But there’s one thing it does that will either drive you mad or won't matter one iota, depending on what sort of driver you are. It understeers, basically.
On the surface you can understand why Lamborghini has set it up to do so.
The Huracán, claims Sant'Agata, is designed to appeal to a broader audience than any other Lamborghini thus far, so it needs to be as secure as it is sensational to drive; as predictable near the limit as it is fast in a straight line.
Well it’s certainly predictable on the limit inasmuch as you know exactly what it’s going to do at all times. But the trouble is what it does do is understeer to varying amounts at the front.
The harder you push it, the more its nose runs wide – until eventually it just washes out completely. And beyond that there is no more to its handling repertoire, period.
On the one hand, this is good because it means the average Huracán owner will never, ever be able to spin their car, no matter how clumsy they are with the throttle or the brakes mid-corner. But on the other hand, it does render the Huracán somewhat inert in terms of its ultimate chassis response.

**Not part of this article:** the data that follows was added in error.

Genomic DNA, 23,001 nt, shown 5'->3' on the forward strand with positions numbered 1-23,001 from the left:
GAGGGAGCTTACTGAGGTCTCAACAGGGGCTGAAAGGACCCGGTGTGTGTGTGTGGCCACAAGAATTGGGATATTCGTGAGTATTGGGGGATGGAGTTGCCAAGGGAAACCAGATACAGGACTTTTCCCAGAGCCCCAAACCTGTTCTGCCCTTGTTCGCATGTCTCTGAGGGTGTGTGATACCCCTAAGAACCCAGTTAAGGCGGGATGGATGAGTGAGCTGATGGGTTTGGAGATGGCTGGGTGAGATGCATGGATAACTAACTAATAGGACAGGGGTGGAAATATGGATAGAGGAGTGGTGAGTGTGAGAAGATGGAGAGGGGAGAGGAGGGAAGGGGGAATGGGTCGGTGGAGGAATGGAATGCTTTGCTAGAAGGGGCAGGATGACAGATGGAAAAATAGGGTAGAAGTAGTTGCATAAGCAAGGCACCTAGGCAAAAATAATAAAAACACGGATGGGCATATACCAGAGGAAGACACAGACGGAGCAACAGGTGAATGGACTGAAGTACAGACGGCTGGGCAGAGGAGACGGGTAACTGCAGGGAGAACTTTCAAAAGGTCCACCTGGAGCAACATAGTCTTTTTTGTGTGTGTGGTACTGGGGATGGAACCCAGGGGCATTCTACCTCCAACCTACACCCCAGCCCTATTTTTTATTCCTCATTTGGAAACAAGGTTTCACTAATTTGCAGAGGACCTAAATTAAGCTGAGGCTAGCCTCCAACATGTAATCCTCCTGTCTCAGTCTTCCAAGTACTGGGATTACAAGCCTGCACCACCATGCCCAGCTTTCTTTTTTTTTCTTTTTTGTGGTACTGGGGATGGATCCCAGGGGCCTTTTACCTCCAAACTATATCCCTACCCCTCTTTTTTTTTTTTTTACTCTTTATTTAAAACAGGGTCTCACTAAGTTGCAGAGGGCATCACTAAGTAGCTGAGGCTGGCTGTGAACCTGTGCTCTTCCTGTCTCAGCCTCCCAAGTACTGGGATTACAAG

I’m not saying that Lamborghini should have set the Huracán up to oversteer so that idiot road testers like me can perform lairy tail slides that look good on camera – because I know that this is entirely irrelevant to what happens out there in the real world, and on the public road. I’m saying that they’ve simply gone too far in the opposite direction.
In its desire to make the Huracán idiot proof, Lamborghini has, I believe, blunted the car’s appeal so drastically that, on a circuit at least, people who know what they are doing will find it peculiarly unentertaining.